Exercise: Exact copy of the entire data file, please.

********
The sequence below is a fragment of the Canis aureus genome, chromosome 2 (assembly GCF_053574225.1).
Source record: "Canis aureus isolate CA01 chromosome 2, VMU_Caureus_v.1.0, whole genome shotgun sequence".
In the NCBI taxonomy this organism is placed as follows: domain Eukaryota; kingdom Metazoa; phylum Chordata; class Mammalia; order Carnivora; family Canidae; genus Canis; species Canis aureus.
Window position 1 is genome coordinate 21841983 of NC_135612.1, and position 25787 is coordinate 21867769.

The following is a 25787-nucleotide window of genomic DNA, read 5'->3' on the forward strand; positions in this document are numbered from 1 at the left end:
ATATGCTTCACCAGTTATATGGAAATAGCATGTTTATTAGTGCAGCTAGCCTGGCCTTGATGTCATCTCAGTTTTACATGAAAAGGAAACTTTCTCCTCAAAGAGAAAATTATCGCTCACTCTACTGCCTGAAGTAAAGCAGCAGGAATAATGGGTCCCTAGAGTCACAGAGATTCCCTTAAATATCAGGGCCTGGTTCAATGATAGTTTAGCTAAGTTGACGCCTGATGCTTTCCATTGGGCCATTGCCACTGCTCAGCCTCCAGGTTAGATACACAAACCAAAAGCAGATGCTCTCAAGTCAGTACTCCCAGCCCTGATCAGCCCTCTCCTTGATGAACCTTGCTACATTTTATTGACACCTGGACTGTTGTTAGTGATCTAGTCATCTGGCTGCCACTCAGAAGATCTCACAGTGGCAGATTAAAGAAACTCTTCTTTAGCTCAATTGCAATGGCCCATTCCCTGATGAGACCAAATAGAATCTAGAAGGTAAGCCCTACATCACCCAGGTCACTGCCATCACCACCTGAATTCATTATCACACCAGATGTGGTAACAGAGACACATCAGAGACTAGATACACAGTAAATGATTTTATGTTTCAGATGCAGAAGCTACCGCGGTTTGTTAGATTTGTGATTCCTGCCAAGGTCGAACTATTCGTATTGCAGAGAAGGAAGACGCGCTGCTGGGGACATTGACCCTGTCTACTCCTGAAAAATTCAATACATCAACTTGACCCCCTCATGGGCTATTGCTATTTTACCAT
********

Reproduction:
The sequence below is a fragment of the Canis aureus genome, chromosome 2 (assembly GCF_053574225.1).
Source record: "Canis aureus isolate CA01 chromosome 2, VMU_Caureus_v.1.0, whole genome shotgun sequence".
In the NCBI taxonomy this organism is placed as follows: domain Eukaryota; kingdom Metazoa; phylum Chordata; class Mammalia; order Carnivora; family Canidae; genus Canis; species Canis aureus.
Window position 1 is genome coordinate 21841983 of NC_135612.1, and position 25787 is coordinate 21867769.

The following is a 25787-nucleotide window of genomic DNA, read 5'->3' on the forward strand; positions in this document are numbered from 1 at the left end:
ATATGCTTCACCAGTTATATGGAAATAGCATGTTTATTAGTGCAGCTAGCCTGGCCTTGATGTCATCTCAGTTTTACATGAAAAGGAAACTTTCTCCTCAAAGAGAAAATTATCGCTCACTCTACTGCCTGAAGTAAAGCAGCAGGAATAATGGGTCCCTAGAGTCACAGAGATTCCCTTAAATATCAGGGCCTGGTTCAATGATAGTTTAGCTAAGTTGACGCCTGATGCTTTCCATTGGGCCATTGCCACTGCTCAGCCTCCAGGTTAGATACACAAACCAAAAGCAGATGCTCTCAAGTCAGTACTCCCAGCCCTGATCAGCCCTCTCCTTGATGAACCTTGCTACATTTTATTGACACCTGGACTGTTGTTAGTGATCTAGTCATCTGGCTGCCACTCAGAAGATCTCACAGTGGCAGATTAAAGAAACTCTTCTTTAGCTCAATTGCAATGGCCCATTCCCTGATGAGACCAAATAGAATCTAGAAGGTAAGCCCTACATCACCCAGGTCACTGCCATCACCACCTGAATTCATTATCACACCAGATGTGGTAACAGAGACACATCAGAGACTAGATACACAGTAAATGATTTTATGTTTCAGATGCAGAAGCTACCGCGGTTTGTTAGATTTGTGATTCCTGCCAAGGTCGAACTATTCGTATTGCAGAGAAGGAAGACGCGCTGCTGGGGACATTGACCCTGTCTACTCCTGAAAAATTCAATACATCAACTTGACCCCCTCATGGGCTATTGCTATTTTACCAT